Saving Sharks: A Great White Encounter

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20030523a-dscn0132It’s either at the very top of your bucket list, or the number one thing you would never, ever dare to do: Swim with great white sharks.  

Here at the Texas State Aquarium, we’ve got some pretty brave souls. We have those who dive with the sand tiger sharks in our Islands of Steel exhibit; those who help give our 400-lb alligator Bo a physical, and even those work every day with our raptors, or birds of prey. But one of the bravest is Suraida Nanez-James, our manager of distance learning and outreach, who not only studied and helped to identify great whites; she cage dived with them, too.

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Nanez-James is pictured wrestling bait back from a great white.

Back in the summer of 2003, Nanez-James was working on earning her undergraduate degree in Marine Fisheries at TAMUG and scored the opportunity to work for six weeks as a research intern for the now-defunct White Shark Trust Organization in Gansbaai, South Africa, A.K.A. the great white capital of the world.

Nanez-James and the rest of the crew were most interested in tracking demographic information of great whites in the area, i.e., recording data based on sex, length, and distinguishing marks.

“A big part of it was trying to get them to surface for us,” says Nanez-James, “Ideally, we were trying to study and ID their dorsal fins.” 20030606d-dscn0028

Research leader Michael Scholl called the process “finprinting,” and Nanez-James says it was a tad harder than it sounds.

After going about ten miles out in a rather pint-sized boat (cue Jaws quotes), their nine hour day began.

“We had to chum the water, and then drop bait, trying to get them close to the boat and to breach the water,” Nanez-James explains.

She said the task was made more difficult because the team didn’t want the sharks actually biting the buoys attached to the bait, or eating all of the bait. The object was not to feed the legendary creatures, but to lure them up to get photos for data purposes.

Nanez-James says it’s an experience she will never forget.

20030601b-dscn0139“I wasn’t scared of them, but let me tell you; it definitely gives you a healthy respect for them as predators. It was amazing to be able to get that close to them and just be aware of their grace and agility,” she says with awe. “Not only are they incredibly fast and agile for their size, they are super smart, too. They would learn where we were going to drop the bait and anticipate it before we even did it.”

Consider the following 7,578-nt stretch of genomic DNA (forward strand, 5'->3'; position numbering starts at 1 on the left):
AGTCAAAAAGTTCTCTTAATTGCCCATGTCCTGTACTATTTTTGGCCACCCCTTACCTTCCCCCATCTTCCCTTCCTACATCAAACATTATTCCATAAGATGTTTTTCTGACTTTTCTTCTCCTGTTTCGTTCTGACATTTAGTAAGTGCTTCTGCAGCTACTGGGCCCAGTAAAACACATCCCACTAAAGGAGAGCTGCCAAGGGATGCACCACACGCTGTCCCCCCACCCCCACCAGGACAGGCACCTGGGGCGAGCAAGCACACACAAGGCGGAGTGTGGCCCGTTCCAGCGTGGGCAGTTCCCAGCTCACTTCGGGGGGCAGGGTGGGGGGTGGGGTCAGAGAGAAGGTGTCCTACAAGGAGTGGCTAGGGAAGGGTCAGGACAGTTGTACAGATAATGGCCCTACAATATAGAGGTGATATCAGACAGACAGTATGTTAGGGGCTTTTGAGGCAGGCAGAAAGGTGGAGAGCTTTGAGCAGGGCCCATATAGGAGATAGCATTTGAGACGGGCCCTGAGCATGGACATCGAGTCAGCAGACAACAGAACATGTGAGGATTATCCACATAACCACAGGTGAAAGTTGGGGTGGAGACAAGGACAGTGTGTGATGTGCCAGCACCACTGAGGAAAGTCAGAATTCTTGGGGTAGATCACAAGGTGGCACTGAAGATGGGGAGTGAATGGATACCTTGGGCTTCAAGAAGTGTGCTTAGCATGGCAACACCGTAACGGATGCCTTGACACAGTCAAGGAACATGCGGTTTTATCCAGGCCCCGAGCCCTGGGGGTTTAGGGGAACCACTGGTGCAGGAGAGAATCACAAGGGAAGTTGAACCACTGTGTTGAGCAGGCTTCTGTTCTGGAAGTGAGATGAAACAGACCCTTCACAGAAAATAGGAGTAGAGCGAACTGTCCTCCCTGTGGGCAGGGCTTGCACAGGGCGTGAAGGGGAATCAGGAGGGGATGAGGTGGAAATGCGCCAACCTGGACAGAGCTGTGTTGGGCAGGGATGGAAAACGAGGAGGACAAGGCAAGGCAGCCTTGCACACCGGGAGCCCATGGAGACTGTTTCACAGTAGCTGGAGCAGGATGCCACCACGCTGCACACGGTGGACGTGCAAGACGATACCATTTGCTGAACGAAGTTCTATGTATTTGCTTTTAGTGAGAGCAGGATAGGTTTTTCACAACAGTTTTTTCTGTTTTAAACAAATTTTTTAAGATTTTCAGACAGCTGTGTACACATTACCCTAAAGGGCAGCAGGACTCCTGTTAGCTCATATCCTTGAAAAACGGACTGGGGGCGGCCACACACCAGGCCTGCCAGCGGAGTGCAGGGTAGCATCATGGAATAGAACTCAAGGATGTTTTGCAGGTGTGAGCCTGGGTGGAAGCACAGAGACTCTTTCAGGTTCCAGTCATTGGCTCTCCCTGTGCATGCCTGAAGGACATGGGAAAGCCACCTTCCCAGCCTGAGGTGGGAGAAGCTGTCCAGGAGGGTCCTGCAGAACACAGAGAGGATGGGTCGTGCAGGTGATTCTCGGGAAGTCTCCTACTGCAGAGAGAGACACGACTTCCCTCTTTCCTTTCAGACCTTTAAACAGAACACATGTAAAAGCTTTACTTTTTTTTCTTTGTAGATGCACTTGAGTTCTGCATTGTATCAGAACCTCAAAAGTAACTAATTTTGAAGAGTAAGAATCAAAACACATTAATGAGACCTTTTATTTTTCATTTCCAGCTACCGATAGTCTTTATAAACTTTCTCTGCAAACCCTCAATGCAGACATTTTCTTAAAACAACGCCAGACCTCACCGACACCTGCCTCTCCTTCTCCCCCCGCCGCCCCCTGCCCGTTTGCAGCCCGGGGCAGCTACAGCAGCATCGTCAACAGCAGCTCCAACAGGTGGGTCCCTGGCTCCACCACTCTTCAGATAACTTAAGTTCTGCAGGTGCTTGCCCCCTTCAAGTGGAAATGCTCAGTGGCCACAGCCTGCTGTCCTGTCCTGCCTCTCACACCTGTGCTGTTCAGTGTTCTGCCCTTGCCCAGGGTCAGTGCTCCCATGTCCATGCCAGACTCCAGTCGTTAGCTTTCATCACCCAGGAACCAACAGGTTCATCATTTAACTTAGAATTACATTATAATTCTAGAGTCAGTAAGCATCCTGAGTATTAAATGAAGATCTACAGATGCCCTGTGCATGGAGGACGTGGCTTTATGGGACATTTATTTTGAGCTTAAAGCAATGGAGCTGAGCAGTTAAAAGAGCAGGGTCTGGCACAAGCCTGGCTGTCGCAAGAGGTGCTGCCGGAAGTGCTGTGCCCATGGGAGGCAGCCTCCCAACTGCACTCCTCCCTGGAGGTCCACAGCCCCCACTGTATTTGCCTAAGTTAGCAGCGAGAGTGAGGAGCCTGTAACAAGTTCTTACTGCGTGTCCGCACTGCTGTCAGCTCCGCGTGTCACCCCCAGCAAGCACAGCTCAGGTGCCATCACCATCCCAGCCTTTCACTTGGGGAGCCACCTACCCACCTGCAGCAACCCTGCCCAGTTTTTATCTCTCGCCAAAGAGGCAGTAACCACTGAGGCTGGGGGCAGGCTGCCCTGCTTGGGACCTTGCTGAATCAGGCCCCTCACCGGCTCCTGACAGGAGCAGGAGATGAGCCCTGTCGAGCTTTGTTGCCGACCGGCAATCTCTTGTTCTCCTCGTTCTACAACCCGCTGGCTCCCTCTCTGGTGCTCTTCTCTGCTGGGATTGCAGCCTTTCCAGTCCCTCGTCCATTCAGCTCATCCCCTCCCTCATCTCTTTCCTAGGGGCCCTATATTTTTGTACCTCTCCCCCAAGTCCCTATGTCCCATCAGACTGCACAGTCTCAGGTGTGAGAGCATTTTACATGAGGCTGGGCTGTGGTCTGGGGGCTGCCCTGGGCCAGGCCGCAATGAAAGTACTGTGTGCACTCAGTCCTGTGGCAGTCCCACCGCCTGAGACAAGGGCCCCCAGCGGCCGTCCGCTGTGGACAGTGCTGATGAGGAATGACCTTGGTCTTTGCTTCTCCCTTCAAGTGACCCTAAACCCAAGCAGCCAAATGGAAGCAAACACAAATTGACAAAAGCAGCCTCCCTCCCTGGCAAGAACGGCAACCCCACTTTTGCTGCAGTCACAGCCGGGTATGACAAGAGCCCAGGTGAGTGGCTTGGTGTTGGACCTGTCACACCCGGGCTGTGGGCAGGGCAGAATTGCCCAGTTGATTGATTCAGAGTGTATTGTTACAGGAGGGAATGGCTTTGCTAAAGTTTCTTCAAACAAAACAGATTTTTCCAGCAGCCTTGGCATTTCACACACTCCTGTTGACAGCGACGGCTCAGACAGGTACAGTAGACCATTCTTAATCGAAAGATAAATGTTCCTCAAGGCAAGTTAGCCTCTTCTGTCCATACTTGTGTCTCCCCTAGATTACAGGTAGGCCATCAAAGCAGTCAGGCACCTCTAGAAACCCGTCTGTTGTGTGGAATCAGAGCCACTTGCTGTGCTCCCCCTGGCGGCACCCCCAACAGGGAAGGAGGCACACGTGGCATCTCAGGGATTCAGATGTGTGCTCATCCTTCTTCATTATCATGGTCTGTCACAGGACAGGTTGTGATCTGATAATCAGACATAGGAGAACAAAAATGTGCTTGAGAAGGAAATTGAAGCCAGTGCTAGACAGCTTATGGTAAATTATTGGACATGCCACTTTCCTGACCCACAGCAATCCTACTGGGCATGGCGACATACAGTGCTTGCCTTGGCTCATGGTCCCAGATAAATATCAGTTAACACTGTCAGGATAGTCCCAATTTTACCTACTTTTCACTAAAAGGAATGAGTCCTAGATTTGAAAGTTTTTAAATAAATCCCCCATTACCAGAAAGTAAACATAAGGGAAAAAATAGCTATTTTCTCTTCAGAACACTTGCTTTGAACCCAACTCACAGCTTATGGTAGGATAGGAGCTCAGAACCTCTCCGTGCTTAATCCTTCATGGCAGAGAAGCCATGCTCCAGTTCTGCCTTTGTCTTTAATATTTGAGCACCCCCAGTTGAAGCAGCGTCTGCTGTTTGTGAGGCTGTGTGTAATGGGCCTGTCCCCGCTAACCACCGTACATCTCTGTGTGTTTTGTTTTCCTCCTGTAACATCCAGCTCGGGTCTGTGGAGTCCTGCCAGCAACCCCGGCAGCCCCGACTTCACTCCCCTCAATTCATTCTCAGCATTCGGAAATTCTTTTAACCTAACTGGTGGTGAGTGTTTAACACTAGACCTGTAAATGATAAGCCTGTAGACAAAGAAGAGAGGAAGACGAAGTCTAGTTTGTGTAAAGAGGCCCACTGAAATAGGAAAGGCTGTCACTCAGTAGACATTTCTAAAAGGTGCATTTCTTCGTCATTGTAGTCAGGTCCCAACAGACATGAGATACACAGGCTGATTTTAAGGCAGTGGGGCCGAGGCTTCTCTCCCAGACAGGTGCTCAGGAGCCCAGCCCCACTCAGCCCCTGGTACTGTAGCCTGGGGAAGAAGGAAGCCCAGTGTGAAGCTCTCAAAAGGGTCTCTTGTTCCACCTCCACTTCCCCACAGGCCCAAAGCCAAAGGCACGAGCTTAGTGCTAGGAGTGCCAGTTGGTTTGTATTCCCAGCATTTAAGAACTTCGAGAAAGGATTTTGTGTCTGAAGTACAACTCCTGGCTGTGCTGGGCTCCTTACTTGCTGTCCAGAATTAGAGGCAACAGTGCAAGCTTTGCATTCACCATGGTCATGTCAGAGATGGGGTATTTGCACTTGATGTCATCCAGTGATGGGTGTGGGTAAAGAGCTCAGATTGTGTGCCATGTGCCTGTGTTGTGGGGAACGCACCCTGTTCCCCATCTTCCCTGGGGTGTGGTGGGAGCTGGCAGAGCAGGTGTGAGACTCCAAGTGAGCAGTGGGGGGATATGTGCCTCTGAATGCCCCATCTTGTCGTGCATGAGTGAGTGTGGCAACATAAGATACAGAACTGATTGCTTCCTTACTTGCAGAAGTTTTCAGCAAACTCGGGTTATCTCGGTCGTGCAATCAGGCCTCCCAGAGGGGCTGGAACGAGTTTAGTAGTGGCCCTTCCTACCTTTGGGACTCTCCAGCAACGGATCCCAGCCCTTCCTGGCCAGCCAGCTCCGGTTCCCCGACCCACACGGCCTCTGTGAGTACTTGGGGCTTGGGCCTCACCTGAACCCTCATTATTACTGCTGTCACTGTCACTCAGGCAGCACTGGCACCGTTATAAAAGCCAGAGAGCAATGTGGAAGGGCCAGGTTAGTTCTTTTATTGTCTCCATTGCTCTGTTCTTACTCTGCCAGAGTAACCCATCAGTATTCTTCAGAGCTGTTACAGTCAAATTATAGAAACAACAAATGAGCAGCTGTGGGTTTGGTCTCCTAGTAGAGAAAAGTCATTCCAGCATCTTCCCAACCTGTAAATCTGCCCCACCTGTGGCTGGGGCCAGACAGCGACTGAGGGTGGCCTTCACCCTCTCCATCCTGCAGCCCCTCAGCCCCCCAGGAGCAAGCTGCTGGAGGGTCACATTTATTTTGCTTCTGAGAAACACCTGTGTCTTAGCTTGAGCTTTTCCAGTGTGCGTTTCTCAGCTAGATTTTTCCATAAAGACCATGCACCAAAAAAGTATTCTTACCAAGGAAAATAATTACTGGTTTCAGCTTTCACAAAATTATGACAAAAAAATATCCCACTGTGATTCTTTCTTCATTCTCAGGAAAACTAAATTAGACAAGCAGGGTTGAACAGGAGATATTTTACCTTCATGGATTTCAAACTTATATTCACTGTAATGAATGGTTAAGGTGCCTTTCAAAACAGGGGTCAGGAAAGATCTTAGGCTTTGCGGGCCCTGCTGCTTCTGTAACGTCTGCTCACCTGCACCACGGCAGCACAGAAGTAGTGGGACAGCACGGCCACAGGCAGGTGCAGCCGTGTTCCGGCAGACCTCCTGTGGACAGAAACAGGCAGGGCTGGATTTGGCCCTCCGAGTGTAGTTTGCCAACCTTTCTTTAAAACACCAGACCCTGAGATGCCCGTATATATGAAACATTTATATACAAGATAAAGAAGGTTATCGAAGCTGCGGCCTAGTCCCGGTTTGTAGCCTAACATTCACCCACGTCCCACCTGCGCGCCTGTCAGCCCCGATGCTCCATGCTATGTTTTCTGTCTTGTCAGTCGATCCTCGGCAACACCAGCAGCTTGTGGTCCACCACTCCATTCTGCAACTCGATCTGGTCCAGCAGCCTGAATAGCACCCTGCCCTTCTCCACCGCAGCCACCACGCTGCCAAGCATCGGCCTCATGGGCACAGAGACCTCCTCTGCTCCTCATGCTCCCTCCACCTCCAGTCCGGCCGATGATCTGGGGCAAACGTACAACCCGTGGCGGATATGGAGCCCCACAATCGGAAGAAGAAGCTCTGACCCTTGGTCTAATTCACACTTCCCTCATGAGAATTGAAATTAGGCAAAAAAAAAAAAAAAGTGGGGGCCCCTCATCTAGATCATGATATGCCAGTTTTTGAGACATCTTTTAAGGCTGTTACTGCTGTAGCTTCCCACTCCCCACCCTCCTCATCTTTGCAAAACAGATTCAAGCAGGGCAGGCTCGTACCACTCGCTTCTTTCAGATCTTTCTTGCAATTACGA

A dearth of important information was recovered from the project, helping to support great white conservation efforts and also data in general.

“There’s just so much we don’t know about them – their migration patterns, where they breed, when and why they travel and why they travel so far,” Nanez-James says of the species.

Nanez-James

Nanez-James

Thanks to the efforts of scientists like Nanez-James and organizations like OCEARCH, Discovery’s Shark Week, and the shark tagging work done by Greg Stunz of the Harte Research Institute, we now know so much more and are learning every day about the wide world of sharks. Such research allows us to properly educate others about the oceans’ apex predators and also to learn how we can help conserve them for future generations and healthier oceans to come. 

Make Your World Oceans Day Clean & Green!

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From World Ocean’s Day, to events like Party for the Planet and Green Halloween; we know we spout big ideals about conservation, eco-friendliness, and recycling. As we focus on this year’s World Oceans Day theme of “healthy oceans, healthy planet” and reducing marine debris, we’d like to tell you about our own eco-friendliness and maybe even inspire you to take home more than just memories and souvenirs from the Aquarium!

Xeriscaped landscape

Xeriscaped landscape with crushed granite, instead of soil

From our Xeriscape landscaping and multiple recycling stations, to even the things that you don’t see – like our water filtration/cycling system and the solar panels on our roof – the Texas State Aquarium is happy to assure you that not only do we talk the talk, we also walk the walk when it comes to doing our part to keep the planet healthy.

Check out the ways in which your Aquarium stays clean and green!

Restrooms: Installed in our upstairs restroom are Zurn Dual Flush systems. These systems are extremely water efficient and have two options: flush the handle up for liquid waste and flushing down for solid waste, providing just the right amount of water to handle the waste.

The urinals in our lobby restrooms are waterless, thus also contributing to our facility’s water conservation efforts.

Waste Recycling: Nearly every single waste container at the Aquarium is broken up into plastic and/or recyclable waste receptacles. Upstairs and spread around the premises, we also have designated disposal areas for cans, paper, plastics, and even bottle screw tops and batteries. 

Outdoor recycling center

Outdoor recycling center